These pigments are generally known (cf. for example DE-A-14 67 468, DE-A-32 37 264 or DE-A-20 09 566). Titania-coated mica platelets are also commercially available under the names Iriodin Flonac Ossining, N.Y.).
The size of the substrate particles is not critical per se and can be adapted to the particular application. Typically, the platelet-shaped particles have average largest diameters of from about 1 to 200 μm, in particular from about 5 to 100 μm, and thicknesses of from about 0.1 to 1 μm, in particular about 0.5 μm. Their specific free surface area (BET) is customarily within the range from 1 to 15 m.sup.2 /g, in particular from 3 to 12 m.sup.2 /g.
The thickness of the TiO.sub.2 layer determines the hue and, depending on the interference color desired, is generally from 40 to 300 nm, preferably from 50 to 200 nm (geometric layer thickness).
The luster pigments of the present invention can be obtained with advantage by the production process of the present invention by treatment at from 400 organic compound and ammonia.
Suitable organic compounds include not only gaseous compounds but also compounds which are liquid or even solid at room temperature and can be vaporized.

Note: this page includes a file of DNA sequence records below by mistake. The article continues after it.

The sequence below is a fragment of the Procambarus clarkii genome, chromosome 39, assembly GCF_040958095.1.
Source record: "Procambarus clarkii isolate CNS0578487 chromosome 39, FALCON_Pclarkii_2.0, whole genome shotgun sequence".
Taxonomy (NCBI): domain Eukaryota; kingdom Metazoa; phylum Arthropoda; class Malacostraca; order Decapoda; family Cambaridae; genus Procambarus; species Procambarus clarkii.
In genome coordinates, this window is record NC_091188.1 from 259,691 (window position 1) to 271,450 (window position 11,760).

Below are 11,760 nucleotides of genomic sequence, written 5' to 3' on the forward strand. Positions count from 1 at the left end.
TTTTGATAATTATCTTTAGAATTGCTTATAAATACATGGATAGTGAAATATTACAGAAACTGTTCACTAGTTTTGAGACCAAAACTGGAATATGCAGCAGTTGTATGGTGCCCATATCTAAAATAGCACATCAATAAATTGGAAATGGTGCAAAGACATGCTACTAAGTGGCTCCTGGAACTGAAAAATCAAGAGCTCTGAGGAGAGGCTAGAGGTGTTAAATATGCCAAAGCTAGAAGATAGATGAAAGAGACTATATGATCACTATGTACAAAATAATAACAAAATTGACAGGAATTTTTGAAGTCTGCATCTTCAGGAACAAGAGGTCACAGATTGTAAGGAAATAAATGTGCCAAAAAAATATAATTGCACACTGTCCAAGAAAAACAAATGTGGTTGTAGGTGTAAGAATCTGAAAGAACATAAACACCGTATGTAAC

Preference is given to hydrocarbons, especially saturated aliphatic C.sub.1 -C.sub.8 -hydrocarbons such as pentane, isopentane, neopentane, hexane, heptane and octane and also branched isomers thereof and very particularly methane, ethane, propane and butane and isomers thereof, also unsaturated aliphatic C.sub.2 -C.sub.4 -hydrocarbons such as ethene, propene, butene and isomers thereof and aromatic hydrocarbons such as benzene and toluene.
It is of course also possible to use mixtures of these hydrocarbons, as present in natural gas, for example.
It is also possible to use organic compounds which contain not only carbon and hydrogen but also oxygen and/or nitrogen, in which case, however, not more than one oxygen and/or nitrogen atom should be present in the molecule per carbon atom.